Do you think you might have hearing loss? Have you been struggling to hear in several listening environments, or feel that your hearing just isn’t as sharp as it once was? Here are some of the most common signs of hearing loss. If you identify any of these signs in yourself or a loved one, it’s time to book a hearing test and take control of your hearing health.
Listen to Your Loved Ones
Identifying the early signs of hearing loss can be difficult. You may think you’d be the first to know if you have hearing loss, but that’s not actually true. Hearing loss can be sudden, but more often than not, hearing loss is a gradual process, and you might not notice the day to day changes in your hearing health. You make unconscious accommodations for your hearing loss, and don’t realize how bad it’s getting. Your loved ones will usually identify the signs of hearing loss before you do, so if your family has been complaining that you can’t hear as well as you used to, take it very seriously, and look for more signs of hearing loss.
Losing High-Pitched Sounds
The first sounds to be affected by hearing loss are usually high-pitched sounds. The voices of children, or the birds chirping outside, are harder to hear. You may sleep through the beeping of your high-pitched alarm clock, or fail to hear the stove timer. Conversations will be harder to follow, since the consonant sounds are higher pitched and harder to differentiate. You’ll feel as though you can hear every word, but the words just won’t make sense.
Have you stopped listening to music? Does the music seem thin, and not give you that full, rich sound you’re used to? This is another sign of hearing loss, and since you can’t hear the high-pitched sounds, the music loses its warm, full sound.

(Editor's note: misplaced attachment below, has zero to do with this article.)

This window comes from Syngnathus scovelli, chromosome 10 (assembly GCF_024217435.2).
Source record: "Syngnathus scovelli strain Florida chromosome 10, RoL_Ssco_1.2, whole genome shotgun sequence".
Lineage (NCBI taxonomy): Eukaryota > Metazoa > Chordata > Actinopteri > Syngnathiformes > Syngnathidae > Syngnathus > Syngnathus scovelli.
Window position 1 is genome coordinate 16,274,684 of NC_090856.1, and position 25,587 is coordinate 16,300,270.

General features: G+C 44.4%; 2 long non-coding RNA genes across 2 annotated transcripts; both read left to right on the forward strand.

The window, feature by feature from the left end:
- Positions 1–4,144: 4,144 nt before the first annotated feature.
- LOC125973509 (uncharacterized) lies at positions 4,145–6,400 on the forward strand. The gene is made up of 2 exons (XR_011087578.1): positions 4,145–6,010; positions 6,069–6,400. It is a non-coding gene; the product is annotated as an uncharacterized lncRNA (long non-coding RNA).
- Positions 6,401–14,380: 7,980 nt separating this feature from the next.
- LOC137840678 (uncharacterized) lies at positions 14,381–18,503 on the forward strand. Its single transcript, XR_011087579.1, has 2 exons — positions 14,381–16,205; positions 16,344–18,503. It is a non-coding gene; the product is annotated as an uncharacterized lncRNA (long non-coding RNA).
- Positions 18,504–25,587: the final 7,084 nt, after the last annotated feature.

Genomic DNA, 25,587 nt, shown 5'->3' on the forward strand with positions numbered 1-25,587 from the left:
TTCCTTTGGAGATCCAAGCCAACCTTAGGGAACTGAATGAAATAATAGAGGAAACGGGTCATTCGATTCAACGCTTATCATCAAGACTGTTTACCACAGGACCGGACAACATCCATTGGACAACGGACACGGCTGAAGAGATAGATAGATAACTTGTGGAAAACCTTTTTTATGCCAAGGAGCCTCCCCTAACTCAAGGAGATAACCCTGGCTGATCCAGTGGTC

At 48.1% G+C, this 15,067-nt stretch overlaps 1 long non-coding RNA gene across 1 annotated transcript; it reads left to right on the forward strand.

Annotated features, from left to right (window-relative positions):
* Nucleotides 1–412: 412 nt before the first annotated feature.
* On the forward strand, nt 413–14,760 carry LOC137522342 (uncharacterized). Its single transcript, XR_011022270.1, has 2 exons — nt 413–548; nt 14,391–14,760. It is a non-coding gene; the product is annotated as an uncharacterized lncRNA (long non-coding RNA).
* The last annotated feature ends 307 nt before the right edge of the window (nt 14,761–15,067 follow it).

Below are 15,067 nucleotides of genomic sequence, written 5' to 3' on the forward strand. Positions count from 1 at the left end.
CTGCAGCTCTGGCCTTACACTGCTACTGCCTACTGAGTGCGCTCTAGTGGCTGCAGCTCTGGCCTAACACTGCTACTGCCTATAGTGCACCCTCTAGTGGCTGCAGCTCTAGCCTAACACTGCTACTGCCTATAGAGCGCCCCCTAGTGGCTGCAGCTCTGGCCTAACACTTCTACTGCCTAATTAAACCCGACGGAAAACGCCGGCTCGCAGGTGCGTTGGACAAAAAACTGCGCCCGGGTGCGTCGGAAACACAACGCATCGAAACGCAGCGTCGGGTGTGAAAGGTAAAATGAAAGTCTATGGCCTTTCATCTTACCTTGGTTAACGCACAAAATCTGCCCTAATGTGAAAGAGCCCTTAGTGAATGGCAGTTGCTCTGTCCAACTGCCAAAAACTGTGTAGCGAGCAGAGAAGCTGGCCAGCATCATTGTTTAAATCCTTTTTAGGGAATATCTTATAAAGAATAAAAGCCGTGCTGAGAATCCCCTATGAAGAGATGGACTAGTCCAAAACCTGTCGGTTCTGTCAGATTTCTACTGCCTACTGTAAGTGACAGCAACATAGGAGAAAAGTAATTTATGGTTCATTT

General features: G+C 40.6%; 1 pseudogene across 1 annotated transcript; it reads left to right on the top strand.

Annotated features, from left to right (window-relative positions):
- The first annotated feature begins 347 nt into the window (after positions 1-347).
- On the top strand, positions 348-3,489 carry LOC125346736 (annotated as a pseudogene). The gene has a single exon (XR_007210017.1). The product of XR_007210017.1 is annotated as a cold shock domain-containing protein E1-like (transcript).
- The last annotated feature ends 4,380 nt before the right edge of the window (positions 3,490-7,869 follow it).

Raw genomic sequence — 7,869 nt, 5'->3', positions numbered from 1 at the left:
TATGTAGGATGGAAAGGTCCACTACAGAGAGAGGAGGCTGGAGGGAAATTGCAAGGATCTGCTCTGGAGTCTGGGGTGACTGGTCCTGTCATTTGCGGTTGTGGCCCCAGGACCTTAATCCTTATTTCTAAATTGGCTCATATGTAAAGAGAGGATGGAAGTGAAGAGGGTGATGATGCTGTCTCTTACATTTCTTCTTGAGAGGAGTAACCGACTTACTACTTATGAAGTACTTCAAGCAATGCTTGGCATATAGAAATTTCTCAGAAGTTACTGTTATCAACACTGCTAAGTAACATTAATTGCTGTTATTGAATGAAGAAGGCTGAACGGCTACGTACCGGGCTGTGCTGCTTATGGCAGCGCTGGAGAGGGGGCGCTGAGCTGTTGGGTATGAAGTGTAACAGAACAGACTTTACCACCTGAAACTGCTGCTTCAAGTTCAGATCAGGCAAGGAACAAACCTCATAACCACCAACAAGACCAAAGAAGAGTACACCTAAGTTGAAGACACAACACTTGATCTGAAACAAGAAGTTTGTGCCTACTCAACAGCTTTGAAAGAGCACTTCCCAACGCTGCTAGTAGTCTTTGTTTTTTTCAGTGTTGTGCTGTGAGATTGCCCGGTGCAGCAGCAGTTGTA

Turning Up the Volume
One of the earliest signs of hearing loss is turning up the volume on your TV and phone. Your family will complain that the TV is far too loud, while you still feel it could be a bit louder. You’ve started watching TV with subtitles, and avoid answering the phone because you just can’t hear. If this sounds familiar, it’s time to stop blaming the TV, or the person on the other end of the line, and face the fact that you have hearing loss.
Straining to Hear in Background Noise
Another sign of hearing loss is straining to follow conversations in places with a lot of background noise. When you have hearing loss, you’re not receiving a full picture of all the sounds around you, and it makes it very difficult for your brain to distinguish between important speech sounds and distracting background sounds. You’ll hear all the sounds at the same volume, and struggle to pick out the important sounds you’re straining to hear.
Avoiding Social Events
Since you have trouble hearing in noise, another sign of hearing loss is avoiding social situations. One-on-one conversations in a quiet place are easy to navigate, but you’re embarrassed to meet with friends in large groups. You feel bad asking them to repeat themselves over and over again, and worry that even if they do repeat themselves, you’ll mishear what’s been said and answer inappropriately.
You may blame your friends and family, and accuse everyone around you of mumbling or speaking too softly, but before long you’ll choose to stay home rather than attending social events. While you may avoid the embarrassment of mishearing a question, you’ll face social isolation, loneliness, and even depression. You won’t be exercising your brain as much as you should, and you’ll experience more rapid cognitive decline and an increased risk of dementia.
Do any of these signs sound familiar? If you think you have hearing loss, call us today at Audiology Concepts to book an appointment for a comprehensive hearing test. We’ll evaluate your ability to hear in quiet and in noise, and discover exactly which sounds you can and can’t hear. Ready to get back to effortless hearing? Check out our hearing devices from the world’s leading hearing aid manufacturers, and find the perfect device that will give you back clear hearing.